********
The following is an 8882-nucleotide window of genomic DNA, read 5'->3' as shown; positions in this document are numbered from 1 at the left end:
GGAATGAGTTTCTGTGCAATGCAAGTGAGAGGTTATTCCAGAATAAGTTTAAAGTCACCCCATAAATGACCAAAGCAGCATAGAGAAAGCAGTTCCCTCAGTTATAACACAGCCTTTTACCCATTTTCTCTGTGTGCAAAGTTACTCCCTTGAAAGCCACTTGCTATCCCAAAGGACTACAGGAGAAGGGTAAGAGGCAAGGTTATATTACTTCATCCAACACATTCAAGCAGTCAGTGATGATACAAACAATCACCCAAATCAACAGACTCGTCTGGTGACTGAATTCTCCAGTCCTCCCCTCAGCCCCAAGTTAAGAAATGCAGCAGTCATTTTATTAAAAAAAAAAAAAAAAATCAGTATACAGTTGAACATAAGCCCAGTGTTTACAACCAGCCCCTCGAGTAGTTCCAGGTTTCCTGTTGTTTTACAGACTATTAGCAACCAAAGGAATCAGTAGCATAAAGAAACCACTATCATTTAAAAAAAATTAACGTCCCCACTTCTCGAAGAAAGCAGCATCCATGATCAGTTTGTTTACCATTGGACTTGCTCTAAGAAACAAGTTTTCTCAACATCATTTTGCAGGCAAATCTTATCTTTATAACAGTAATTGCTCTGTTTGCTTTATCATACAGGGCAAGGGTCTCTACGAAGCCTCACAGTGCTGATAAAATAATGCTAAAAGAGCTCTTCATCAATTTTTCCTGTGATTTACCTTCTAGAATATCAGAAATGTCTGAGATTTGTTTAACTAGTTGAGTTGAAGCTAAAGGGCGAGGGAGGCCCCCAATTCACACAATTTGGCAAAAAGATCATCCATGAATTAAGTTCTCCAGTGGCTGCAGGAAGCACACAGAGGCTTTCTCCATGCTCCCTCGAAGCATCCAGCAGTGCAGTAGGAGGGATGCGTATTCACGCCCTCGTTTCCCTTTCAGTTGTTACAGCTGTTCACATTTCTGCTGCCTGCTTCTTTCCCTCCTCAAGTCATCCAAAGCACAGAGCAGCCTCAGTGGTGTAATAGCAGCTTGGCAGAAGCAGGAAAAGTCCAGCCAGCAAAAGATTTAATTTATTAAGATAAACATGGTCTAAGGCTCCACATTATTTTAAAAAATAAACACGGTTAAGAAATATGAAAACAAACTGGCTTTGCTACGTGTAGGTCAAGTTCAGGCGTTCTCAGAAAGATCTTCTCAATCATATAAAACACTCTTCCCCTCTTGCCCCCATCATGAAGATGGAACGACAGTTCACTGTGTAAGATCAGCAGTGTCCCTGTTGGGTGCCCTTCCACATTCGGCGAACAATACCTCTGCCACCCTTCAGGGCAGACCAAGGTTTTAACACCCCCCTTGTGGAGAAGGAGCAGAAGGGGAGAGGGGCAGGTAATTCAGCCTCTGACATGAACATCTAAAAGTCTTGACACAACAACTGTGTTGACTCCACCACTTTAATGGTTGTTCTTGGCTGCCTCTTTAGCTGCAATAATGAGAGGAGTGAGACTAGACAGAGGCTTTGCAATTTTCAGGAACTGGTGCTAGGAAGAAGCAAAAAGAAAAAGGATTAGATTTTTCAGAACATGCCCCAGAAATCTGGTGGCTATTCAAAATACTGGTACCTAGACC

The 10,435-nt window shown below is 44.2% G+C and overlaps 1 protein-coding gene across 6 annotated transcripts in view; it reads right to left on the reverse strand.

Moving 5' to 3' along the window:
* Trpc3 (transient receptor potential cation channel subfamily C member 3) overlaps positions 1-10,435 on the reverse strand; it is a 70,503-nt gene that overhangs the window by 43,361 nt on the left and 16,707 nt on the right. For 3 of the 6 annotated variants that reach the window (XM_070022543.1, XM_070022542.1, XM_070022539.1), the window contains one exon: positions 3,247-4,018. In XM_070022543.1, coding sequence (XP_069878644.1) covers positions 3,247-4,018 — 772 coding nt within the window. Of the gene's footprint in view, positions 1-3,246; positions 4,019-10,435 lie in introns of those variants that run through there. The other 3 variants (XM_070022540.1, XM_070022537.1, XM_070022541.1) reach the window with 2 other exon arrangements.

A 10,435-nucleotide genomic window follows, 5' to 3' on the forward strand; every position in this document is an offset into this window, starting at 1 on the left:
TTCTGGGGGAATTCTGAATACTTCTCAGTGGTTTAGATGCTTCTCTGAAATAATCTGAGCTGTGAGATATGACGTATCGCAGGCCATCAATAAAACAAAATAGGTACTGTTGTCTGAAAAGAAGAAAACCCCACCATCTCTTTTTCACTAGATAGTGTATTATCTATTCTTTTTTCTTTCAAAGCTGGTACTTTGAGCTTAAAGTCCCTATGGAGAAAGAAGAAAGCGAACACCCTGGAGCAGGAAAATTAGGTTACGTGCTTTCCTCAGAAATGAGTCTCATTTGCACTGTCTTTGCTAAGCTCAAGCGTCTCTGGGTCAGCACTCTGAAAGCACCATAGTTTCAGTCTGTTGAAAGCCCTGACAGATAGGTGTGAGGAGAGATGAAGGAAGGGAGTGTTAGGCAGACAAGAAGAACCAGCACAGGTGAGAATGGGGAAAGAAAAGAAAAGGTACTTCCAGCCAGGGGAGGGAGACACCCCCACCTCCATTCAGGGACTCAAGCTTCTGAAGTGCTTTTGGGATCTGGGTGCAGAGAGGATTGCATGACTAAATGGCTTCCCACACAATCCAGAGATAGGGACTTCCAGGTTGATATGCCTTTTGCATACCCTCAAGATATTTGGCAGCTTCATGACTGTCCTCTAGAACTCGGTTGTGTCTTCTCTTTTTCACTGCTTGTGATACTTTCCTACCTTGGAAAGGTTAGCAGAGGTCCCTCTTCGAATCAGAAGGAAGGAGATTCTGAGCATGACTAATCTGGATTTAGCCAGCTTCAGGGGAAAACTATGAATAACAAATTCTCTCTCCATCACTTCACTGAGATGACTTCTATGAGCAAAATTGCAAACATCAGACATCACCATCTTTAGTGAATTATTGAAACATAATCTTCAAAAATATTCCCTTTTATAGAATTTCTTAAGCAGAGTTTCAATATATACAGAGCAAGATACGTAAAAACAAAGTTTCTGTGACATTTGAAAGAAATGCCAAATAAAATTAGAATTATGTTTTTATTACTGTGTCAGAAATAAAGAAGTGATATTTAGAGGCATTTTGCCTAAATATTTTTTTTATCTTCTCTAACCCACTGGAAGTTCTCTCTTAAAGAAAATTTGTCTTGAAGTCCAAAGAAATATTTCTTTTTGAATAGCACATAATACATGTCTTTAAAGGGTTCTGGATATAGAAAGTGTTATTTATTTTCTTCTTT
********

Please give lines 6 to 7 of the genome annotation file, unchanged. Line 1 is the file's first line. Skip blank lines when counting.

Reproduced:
A 10,435-nucleotide genomic window follows, 5' to 3' on the forward strand; every position in this document is an offset into this window, starting at 1 on the left:
TTCTGGGGGAATTCTGAATACTTCTCAGTGGTTTAGATGCTTCTCTGAAATAATCTGAGCTGTGAGATATGACGTATCGCAGGCCATCAATAAAACAAAATAGGTACTGTTGTCTGAAAAGAAGAAAACCCCACCATCTCTTTTTCACTAGATAGTGTATTATCTATTCTTTTTTCTTTCAAAGCTGGTACTTTGAGCTTAAAGTCCCTATGGAGAAAGAAGAAAGCGAACACCCTGGAGCAGGAAAATTAGGTTACGTGCTTTCCTCAGAAATGAGTCTCATTTGCACTGTCTTTGCTAAGCTCAAGCGTCTCTGGGTCAGCACTCTGAAAGCACCATAGTTTCAGTCTGTTGAAAGCCCTGACAGATAGGTGTGAGGAGAGATGAAGGAAGGGAGTGTTAGGCAGACAAGAAGAACCAGCACAGGTGAGAATGGGGAAAGAAAAGAAAAGGTACTTCCAGCCAGGGGAGGGAGACACCCCCACCTCCATTCAGGGACTCAAGCTTCTGAAGTGCTTTTGGGATCTGGGTGCAGAGAGGATTGCATGACTAAATGGCTTCCCACACAATCCAGAGATAGGGACTTCCAGGTTGATATGCCTTTTGCATACCCTCAAGATATTTGGCAGCTTCATGACTGTCCTCTAGAACTCGGTTGTGTCTTCTCTTTTTCACTGCTTGTGATACTTTCCTACCTTGGAAAGGTTAGCAGAGGTCCCTCTTCGAATCAGAAGGAAGGAGATTCTGAGCATGACTAATCTGGATTTAGCCAGCTTCAGGGGAAAACTATGAATAACAAATTCTCTCTCCATCACTTCACTGAGATGACTTCTATGAGCAAAATTGCAAACATCAGACATCACCATCTTTAGTGAATTATTGAAACATAATCTTCAAAAATATTCCCTTTTATAGAATTTCTTAAGCAGAGTTTCAATATATACAGAGCAAGATACGTAAAAACAAAGTTTCTGTGACATTTGAAAGAAATGCCAAATAAAATTAGAATTATGTTTTTATTACTGTGTCAGAAATAAAGAAGTGATATTTAGAGGCATTTTGCCTAAATATTTTTTTTATCTTCTCTAACCCACTGGAAGTTCTCTCTTAAAGAAAATTTGTCTTGAAGTCCAAAGAAATATTTCTTTTTGAATAGCACATAATACATGTCTTTAAAGGGTTCTGGATATAGAAAGTGTTATTTATTTTCTTCTTT